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A new polymer coating has been designed to protect historic buildings from graffiti while ...

Graffiti is not only ugly, it costs society millions of dollars to remove it. But graffiti on historic landmarks is worse because it often can't be removed using basic caustic solutions without damage to the underlying surface. Now a new, breathable coating could help preserve some of our most beautiful and priceless links to the past by providing them with an efficient, all-round protection against attacks by taggers.  Read More

The battery is produced by coating the algae with a thin layer of polypyrrole 
 (Images: G...

Algae blooms are unpleasant and unpredictable phenomena that arise quickly and strike seas and oceans, often causing serious problems to local ecosystems. But, in an effort to try and find a use for such algae, a research team from Uppsala University, Sweden, has recently managed to design a record-breaking "green" lightweight battery that is incredibly easy to produce and might just even out the environmental consequences of these blooms.  Read More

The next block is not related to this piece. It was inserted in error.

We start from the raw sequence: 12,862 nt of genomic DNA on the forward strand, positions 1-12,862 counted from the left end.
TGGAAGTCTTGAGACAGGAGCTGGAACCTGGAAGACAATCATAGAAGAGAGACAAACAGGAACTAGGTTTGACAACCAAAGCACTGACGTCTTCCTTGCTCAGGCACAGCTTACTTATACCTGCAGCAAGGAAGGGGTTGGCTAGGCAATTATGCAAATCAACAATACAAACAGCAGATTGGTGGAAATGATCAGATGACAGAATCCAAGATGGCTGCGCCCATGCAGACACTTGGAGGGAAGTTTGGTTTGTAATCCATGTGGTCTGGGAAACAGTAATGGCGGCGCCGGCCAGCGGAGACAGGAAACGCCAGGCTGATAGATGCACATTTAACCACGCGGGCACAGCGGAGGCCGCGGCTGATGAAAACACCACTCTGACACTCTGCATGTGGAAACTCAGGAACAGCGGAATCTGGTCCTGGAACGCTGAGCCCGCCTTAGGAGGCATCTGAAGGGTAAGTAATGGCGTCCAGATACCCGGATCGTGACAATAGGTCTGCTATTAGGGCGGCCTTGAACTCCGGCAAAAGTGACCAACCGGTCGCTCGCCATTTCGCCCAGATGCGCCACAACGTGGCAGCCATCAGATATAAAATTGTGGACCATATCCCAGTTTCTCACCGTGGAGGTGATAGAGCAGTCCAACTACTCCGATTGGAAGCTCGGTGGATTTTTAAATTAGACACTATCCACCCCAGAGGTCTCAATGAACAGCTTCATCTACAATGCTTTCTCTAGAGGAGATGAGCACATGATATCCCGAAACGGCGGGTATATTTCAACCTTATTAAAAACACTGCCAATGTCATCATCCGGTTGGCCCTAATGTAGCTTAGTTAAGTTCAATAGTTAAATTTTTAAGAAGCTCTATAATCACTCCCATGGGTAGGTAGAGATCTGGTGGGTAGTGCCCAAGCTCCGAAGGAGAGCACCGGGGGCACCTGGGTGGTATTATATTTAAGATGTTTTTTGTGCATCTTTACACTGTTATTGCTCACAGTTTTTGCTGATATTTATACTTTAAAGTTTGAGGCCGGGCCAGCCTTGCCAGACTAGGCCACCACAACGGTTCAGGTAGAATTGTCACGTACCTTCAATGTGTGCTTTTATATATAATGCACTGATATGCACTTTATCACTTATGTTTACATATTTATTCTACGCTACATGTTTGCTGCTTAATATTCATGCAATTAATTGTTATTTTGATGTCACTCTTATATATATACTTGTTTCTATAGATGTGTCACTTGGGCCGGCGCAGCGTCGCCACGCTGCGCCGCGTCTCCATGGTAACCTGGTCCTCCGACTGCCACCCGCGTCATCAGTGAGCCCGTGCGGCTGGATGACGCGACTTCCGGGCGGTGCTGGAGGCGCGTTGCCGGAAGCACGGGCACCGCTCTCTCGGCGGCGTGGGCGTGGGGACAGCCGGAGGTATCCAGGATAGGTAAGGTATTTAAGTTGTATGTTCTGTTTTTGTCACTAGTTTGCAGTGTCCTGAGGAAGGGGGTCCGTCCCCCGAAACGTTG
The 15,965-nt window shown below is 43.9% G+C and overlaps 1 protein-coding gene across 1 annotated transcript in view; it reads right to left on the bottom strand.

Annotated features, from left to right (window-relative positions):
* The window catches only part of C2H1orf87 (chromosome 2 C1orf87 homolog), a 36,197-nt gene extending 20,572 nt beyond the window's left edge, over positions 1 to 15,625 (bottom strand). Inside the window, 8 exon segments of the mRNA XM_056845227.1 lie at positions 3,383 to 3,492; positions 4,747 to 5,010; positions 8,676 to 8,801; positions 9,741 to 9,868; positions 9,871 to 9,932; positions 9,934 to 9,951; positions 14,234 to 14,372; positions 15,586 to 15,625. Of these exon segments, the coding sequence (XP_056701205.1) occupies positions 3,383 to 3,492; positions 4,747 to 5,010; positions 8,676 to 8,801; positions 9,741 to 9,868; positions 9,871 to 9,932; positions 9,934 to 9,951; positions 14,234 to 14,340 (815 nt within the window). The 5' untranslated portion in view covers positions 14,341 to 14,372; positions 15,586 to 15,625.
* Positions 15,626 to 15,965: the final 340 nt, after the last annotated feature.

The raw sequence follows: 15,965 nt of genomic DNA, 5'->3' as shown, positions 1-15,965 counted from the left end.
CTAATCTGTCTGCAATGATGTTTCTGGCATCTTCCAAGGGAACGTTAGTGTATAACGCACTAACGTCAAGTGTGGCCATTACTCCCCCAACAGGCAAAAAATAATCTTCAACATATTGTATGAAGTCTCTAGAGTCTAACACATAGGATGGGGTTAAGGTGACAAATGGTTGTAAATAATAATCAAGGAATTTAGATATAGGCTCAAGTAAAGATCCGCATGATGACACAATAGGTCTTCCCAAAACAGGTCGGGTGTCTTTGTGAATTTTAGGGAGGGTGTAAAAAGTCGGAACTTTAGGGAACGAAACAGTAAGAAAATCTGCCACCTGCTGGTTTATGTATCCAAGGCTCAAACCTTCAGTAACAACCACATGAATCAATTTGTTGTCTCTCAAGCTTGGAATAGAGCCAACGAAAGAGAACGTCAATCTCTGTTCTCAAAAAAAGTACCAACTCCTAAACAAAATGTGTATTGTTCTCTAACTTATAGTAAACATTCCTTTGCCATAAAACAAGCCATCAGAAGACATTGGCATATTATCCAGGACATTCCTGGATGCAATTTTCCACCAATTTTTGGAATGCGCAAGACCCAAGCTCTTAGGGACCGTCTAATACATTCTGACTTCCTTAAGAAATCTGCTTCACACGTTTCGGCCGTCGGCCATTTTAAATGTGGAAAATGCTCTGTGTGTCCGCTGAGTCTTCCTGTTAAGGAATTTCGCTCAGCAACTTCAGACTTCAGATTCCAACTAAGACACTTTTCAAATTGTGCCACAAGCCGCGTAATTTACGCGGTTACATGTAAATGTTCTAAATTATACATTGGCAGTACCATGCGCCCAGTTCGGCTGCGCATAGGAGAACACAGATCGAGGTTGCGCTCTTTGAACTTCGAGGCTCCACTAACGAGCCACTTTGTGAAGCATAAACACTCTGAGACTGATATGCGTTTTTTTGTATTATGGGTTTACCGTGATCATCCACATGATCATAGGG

Scientists are studying better ways of creating touch screen coatings that resist glare an...

Big touch screens, like those used on smart phones and portable media devices, are great … unless the sun is out. Then the glare can be a killer, rendering some devices next to useless. Scientists have developed a test for analyzing reflection-resistant coatings to make using touch screen devices easier. The research also includes defining a better smudge-resistant coating to deter ugly fingerprints and scratches from screens and surfaces.  Read More